When litigation ensues involving a claim under a group long term disability (“LTD”) plan courts are frequently reluctant to allow the claimant to introduce evidence that was not previously submitted to the insurance company that denied or terminated the benefits. Therefore, it is critical to ensure that all necessary medical and vocational evidence is supplied before the insurance company renders its final decision.
As long as the insurance company can perceive any arguable deficiency in the evidence it will resort to its default position, which is to avoid paying benefits. If there is no perceivable deficiency, then the insurance company will probably try to concoct a reason to deny or terminate LTD benefits by relying on its staff doctors or repeatedly used outside doctors to write a review rejecting the treating doctors’ opinions.
Even if a claimant furnishes evidence that reveals the insurer’s utter failure to review the evidence objectively and fairly, the insurer often ignores the obvious to deny or terminate benefits in order to require the claimant to proceed to litigation. The insurer’s goal is to reduce its liability through a lump sum “buy out” of the claimant’s claim for a percentage of its present value. That tactic is sometimes called “post-claim underwriting.”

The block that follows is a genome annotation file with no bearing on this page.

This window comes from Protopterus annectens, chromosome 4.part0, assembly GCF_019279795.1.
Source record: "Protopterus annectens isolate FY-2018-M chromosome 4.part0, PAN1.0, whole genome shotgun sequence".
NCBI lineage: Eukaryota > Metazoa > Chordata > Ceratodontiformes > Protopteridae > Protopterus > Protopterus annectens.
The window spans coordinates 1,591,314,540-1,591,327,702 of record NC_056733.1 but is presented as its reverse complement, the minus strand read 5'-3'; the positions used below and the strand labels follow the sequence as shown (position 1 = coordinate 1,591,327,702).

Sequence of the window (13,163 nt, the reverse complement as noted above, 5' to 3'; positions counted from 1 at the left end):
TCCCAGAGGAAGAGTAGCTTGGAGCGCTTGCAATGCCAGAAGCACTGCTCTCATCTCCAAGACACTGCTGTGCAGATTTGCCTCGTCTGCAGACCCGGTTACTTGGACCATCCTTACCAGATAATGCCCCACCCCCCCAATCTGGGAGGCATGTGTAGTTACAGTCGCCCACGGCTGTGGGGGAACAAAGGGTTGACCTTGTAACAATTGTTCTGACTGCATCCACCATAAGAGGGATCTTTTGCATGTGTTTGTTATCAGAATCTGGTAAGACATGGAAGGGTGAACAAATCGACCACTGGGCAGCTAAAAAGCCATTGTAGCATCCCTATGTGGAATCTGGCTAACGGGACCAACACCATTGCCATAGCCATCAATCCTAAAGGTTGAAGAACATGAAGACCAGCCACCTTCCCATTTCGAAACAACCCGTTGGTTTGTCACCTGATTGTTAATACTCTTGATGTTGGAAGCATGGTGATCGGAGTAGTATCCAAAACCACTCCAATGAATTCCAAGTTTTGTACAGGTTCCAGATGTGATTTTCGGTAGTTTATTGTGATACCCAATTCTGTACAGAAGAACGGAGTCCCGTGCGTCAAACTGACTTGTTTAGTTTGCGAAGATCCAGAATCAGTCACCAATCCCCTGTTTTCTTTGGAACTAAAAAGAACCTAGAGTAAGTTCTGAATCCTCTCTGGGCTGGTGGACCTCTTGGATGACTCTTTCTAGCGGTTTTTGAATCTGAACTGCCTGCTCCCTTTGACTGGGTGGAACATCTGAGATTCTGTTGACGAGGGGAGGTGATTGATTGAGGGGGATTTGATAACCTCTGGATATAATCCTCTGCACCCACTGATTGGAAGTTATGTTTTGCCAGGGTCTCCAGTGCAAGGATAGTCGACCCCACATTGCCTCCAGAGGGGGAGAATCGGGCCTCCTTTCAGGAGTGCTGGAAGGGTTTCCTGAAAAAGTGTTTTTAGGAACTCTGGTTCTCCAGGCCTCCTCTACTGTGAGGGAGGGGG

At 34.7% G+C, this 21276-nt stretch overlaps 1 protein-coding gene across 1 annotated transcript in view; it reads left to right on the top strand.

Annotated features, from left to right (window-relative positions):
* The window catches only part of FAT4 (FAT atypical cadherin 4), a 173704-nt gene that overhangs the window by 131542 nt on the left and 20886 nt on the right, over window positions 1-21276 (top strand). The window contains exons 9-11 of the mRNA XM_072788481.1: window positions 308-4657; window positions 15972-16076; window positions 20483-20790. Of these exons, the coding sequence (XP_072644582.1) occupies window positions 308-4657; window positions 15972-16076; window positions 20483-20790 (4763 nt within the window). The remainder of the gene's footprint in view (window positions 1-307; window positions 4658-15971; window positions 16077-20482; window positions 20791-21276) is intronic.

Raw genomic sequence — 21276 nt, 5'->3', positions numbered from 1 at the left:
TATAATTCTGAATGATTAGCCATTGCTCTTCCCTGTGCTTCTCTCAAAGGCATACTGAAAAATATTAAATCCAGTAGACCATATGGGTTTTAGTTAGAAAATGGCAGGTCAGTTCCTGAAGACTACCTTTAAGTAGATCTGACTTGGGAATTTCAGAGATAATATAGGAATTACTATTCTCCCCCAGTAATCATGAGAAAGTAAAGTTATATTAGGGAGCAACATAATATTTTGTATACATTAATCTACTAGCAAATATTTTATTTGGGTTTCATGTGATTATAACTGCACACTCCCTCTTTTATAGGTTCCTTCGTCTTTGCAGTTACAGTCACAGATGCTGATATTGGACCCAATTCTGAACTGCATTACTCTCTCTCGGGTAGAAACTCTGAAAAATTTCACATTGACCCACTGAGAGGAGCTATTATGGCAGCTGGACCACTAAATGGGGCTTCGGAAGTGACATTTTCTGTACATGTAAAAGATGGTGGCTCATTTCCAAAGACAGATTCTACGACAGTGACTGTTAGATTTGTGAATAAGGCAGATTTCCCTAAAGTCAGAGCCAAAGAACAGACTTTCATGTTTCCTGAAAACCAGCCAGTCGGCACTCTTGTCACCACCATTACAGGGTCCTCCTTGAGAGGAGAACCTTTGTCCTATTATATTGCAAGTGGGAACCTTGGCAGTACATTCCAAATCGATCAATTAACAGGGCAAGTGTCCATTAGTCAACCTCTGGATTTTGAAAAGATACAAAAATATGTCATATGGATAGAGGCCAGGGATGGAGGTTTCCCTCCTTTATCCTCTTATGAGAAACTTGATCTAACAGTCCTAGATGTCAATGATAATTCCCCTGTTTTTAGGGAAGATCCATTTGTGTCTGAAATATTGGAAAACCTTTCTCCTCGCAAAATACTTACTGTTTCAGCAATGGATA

I just had two LTD claims, one with Hartford and the other with CIGNA, following the pattern of post claim underwriting. In both instances, I had been involved at the administrative level and ensured that the medical and vocational evidence overwhelmingly supported the claimants’ position. And in both instances the insurance companies wrote to the courts requesting settlement conferences, where they sought a buy out of the claim at a discount.
Since insurance companies are not going to end the practice of post claim underwriting, it is critical to ensure that the claim file includes all the necessary evidence before the insurer makes its final decision. Many attorneys will not even consider litigating a case when they have not had the opportunity to submit evidence prior to litigation.Previous Next
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